Data Types: survey data
Data Collection Notes:
At this time the datasets for part 1 (Waves 1-7) and part 2 (Wave 8) of the Longitudinal Study of Generations cannot be merged. Both datasets contain the variable ID, however, in the dataset for Part 1 the decimal values for ID are truncated resulting in several non-unique ID values and preventing merger based on this variable.
Sample: Families were recruited by enlisting a grandfather over the age of 60 who was part of a three-generation family that was willing to participate.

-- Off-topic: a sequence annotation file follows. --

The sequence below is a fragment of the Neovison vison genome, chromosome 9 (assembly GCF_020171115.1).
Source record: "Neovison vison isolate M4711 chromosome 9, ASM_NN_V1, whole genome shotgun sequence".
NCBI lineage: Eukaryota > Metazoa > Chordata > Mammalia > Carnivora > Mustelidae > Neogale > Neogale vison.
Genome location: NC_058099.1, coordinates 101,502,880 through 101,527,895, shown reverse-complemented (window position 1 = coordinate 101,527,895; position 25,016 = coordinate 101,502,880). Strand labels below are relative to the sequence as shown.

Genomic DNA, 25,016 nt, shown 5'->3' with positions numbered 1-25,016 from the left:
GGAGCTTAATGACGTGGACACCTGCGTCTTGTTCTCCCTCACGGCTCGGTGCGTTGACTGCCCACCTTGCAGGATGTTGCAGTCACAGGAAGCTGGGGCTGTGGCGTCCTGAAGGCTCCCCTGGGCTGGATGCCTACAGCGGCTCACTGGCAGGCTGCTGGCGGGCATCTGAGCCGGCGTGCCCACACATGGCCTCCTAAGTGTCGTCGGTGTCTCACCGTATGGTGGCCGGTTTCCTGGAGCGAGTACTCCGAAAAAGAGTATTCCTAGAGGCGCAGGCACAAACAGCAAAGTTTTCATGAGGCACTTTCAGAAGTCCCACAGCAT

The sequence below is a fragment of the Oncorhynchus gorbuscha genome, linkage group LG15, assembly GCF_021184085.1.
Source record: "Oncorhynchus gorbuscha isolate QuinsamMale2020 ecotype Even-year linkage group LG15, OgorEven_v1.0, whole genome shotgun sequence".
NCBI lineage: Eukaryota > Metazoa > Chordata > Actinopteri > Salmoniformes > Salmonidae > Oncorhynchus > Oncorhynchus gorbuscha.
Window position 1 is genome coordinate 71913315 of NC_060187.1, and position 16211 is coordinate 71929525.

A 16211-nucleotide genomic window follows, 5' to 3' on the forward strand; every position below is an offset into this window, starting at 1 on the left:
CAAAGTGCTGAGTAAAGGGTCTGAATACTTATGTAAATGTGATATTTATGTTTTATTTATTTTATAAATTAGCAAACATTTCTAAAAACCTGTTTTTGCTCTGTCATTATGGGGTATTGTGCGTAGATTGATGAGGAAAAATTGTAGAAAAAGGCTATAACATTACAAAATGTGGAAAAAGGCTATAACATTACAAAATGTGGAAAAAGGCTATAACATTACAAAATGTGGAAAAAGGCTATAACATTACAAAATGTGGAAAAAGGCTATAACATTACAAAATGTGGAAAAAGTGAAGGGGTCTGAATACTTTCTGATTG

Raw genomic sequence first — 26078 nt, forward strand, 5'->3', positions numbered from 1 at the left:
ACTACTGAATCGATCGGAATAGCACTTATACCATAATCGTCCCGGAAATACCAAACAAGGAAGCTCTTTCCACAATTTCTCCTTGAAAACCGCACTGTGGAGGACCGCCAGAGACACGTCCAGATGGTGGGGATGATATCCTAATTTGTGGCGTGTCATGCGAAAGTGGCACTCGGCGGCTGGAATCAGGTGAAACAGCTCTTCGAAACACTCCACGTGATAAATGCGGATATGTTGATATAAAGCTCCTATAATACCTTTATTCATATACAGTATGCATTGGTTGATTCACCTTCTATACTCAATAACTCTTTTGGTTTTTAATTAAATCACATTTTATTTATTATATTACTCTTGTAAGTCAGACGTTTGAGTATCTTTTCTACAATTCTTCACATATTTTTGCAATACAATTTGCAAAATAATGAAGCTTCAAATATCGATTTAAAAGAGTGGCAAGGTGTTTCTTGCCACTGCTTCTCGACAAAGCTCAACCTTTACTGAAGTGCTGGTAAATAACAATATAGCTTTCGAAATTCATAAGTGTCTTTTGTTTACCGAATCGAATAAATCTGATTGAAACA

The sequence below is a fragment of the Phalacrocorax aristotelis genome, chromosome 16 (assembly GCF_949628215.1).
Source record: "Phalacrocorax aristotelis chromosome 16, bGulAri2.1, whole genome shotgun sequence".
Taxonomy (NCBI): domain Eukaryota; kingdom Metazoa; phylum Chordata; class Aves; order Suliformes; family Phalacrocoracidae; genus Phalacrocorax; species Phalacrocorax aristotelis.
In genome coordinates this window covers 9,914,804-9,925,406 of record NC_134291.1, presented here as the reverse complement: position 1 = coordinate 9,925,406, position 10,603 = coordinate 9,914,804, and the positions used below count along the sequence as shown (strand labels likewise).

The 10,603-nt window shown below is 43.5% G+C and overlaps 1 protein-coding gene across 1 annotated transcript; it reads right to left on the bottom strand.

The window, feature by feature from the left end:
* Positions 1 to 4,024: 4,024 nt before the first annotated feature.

Time Method: Longitudinal
Mode of Data Collection: computer-assisted self interview (CASI), face-to-face interview, mail questionnaire, self-enumerated questionnaire, telephone interview
Presence of Common Scales: Affectual Solidarity Reliability, Consensual Solidarity (Socialization), Associational Solidarity, Functional Solidarity, Intergenerational Social Support, Normative Solidarity, Familism, Structural Solidarity, Intergenerational Feelings of Conflict, Management of Conflict Tactics, Rosenberg Self-Esteem, Depression (CES-D), Locus of Control, Bradburn Affect Balance, Eysenck Extraversion/Neuroticism, Anxiety (Hopkins Symptom Checklist), Activities of Daily Living (IADL/ADL), Religious Ideology, Political Conservatism, Gender Role Ideology, Individualism/Collectivism, Materialism/Humanism, Work Satisfaction, Gilford-Bengtson Marital Satisfaction